When we last checked in with W.C. Penland he was writing home about buying a fur hat, some land, and the coat he still needed.
Since the last letter, Mike McLain sent me a photo (above) of Patience Mahalia Moore Penland and her husband, Harvey Monroe Penland. They were the parents of W.C. Penland and Mike’s great-grandmother, Luola Penland Patton. After reading all the letters W.C. sent home, isn’t it fascinating to see who he was writing to?
W.C. wrote today’s letter on May 5, 1863.
Blontville Sulivan Co
East Tennessee May 5th 1863
Dear father & Mother
I now seat myself to write you a few lines to let you know that I am well hoping that this may come safe to hand and find you and all the family well the last account that I had from Uncle Chamberlain he was very sick I allowed to get a permit to day and go to see him but there was no chance to get a permit to day for there come orders to this place this morning for us to be in readiness to move to Knoxville in the morning at eight o’clock I have not heard from Uncle Chamberlain now for two or three days I would have went up there before now but our company has been out on picket below here all of Loves Regt but one company has left Zollicoffer last night Henrys company went with the Regt all of Walkers Regt left but one company also stayed to guard the Bridge I expect there is a fight expected down below some where I sent you a pack of envelopes by Thomas Setser He said if he did not see you that he would leave them at Fort Hembree C M Anderson and Thomas Setser went to take the remains of Lieut Anderson he died on the 28th of April He was a good officer and a noble Soldier he was well thought of by all of the men in this company he died and said that he was willing to die he had a tolerable long spell of sickness his death was much lamented by all who knew him W H Coleman is very unwell yet he is still at the home of one of his uncles M A Martin is in good health now R V Alexander is also well and John Sherman and all of the boys that you are acquainted with but A M Cook I got my coat that you sent to me I like it tolerable well it not quite long enough in the skirt Mr Bristol got with J N Ownsby at Knoxville and he brought it to me you wrote to me to know whether I wanted any other clothes as I want one pair of pants and I also want you to get some fur if you can and have Daniel Woods to make me as good a hat as he can make I do not like to wear a cap and a common cotton hat is worth $20 in this country and I do not like to give this sort of price my horse is a goodeal reduced on account of getting such short rations for him but he is shed of and in good spirits I have been offered $350.00 for him but I would not take I thought that I could not get a horse that would suit me any better We get a plenty to eat our selves such as it is and that is corn meal with Brand in it and bacon and some of the time we sugar and rice and peas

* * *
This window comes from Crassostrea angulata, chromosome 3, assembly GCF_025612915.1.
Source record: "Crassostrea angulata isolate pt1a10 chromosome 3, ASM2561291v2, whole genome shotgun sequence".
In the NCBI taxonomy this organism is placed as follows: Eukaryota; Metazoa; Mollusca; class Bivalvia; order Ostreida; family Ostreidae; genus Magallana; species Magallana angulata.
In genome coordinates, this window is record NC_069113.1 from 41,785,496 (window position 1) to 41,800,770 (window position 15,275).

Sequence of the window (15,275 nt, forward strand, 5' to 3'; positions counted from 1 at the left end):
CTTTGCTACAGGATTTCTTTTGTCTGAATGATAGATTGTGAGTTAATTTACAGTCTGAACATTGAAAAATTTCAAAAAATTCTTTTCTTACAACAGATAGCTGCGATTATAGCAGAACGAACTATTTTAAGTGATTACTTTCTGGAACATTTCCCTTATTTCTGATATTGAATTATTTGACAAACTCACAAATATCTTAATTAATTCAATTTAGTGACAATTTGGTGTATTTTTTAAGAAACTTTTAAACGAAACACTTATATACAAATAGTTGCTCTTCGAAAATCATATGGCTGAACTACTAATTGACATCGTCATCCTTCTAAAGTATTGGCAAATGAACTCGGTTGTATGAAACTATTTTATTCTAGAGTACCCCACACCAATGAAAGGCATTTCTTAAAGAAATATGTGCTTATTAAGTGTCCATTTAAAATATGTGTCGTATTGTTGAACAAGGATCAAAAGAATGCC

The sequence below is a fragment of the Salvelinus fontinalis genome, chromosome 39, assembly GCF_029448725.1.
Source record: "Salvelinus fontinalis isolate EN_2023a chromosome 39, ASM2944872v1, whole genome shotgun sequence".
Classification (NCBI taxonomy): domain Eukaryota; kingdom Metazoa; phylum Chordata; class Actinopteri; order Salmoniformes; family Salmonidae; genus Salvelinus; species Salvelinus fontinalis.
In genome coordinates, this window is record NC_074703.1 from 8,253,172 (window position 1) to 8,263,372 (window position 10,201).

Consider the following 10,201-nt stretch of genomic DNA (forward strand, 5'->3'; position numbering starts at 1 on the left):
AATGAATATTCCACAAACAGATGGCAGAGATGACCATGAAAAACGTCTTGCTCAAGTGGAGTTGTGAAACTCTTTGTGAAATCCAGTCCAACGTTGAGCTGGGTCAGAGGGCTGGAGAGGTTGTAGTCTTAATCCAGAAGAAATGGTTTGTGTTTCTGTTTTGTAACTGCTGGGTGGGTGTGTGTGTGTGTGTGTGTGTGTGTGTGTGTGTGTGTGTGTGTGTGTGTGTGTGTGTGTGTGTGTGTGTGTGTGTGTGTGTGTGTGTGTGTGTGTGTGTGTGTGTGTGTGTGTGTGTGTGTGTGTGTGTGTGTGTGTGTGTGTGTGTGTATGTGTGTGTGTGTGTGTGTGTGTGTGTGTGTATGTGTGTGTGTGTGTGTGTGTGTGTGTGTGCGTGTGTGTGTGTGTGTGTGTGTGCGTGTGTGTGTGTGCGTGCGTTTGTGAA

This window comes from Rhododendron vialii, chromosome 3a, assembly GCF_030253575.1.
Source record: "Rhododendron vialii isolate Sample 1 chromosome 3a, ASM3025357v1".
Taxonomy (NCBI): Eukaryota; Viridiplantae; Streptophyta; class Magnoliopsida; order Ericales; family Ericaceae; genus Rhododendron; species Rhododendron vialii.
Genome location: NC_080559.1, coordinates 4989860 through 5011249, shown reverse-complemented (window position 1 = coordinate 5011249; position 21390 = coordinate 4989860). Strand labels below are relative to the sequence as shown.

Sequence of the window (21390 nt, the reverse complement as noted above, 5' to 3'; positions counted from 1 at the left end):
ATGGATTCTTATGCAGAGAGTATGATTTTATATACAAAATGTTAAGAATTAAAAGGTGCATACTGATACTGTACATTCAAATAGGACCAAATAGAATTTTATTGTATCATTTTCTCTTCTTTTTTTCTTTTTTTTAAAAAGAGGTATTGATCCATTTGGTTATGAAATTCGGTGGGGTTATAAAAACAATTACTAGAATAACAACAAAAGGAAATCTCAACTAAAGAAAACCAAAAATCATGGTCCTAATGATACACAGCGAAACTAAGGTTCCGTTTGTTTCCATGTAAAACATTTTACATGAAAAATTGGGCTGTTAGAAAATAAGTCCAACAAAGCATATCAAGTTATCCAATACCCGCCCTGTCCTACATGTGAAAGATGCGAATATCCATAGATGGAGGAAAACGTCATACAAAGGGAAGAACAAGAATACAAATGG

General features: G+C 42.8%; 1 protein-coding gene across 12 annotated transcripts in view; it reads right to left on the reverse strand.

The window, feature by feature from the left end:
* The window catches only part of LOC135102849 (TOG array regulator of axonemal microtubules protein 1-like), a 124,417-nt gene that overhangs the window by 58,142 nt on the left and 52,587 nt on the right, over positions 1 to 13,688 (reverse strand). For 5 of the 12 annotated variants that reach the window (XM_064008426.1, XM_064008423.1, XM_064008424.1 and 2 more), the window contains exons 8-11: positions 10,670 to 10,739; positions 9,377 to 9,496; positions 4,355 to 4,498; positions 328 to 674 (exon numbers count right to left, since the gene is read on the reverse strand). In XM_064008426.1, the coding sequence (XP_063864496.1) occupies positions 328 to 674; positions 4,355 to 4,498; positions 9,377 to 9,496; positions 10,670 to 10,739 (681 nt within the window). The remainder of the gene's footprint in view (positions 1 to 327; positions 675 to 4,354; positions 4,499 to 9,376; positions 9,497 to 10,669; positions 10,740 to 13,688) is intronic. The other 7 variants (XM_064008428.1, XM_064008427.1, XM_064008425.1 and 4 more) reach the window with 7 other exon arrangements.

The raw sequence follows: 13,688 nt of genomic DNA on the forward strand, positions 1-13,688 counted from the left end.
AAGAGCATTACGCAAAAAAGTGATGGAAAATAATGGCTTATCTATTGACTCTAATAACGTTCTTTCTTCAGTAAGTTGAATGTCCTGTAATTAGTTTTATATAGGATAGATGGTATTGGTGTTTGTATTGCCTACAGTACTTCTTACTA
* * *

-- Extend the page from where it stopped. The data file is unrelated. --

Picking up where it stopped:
so no more at present but remains your son as ever
William C Penland
I found this letter very interesting. My thoughts:
- He mentions several companies have left the area-and his is scheduled to as well-then he goes on to say he expects there is a fight coming. I imagine W.C. along with the other soldiers would have been nervous about what was to come in the next few days.
- He tells his parents Thomas Setser may leave the envelopes he’s sending at Fort Hembree. Fort Hembree was in Hayesville, NC. The fort was founded in 1837 and was one of the forts used in removing the Cherokees from western NC.
- He mentions W H Coleman. Pap’s Grandmother was a Coleman-makes me wonder if W H was one of her ancestors-and mine too.
- He finally got the coat!!
- $350.00 dollars for the horse seems extremely high for those days. But I suppose horses were in short supply and high demand.
- I wonder what Brand is that they put in their cornmeal?
- This part: and some of the time we sugar and rice and peas makes me wonder if he mixed sugar with his rice. Have you ever seen anyone do that? Both mine and The Deer Hunter’s family have been known to mix sugar and butter with their rice. When I was little I loved sugar, butter, and rice mixed together-really who wouldn’t?
Hope you’ll leave me a comment with your thoughts about the letter.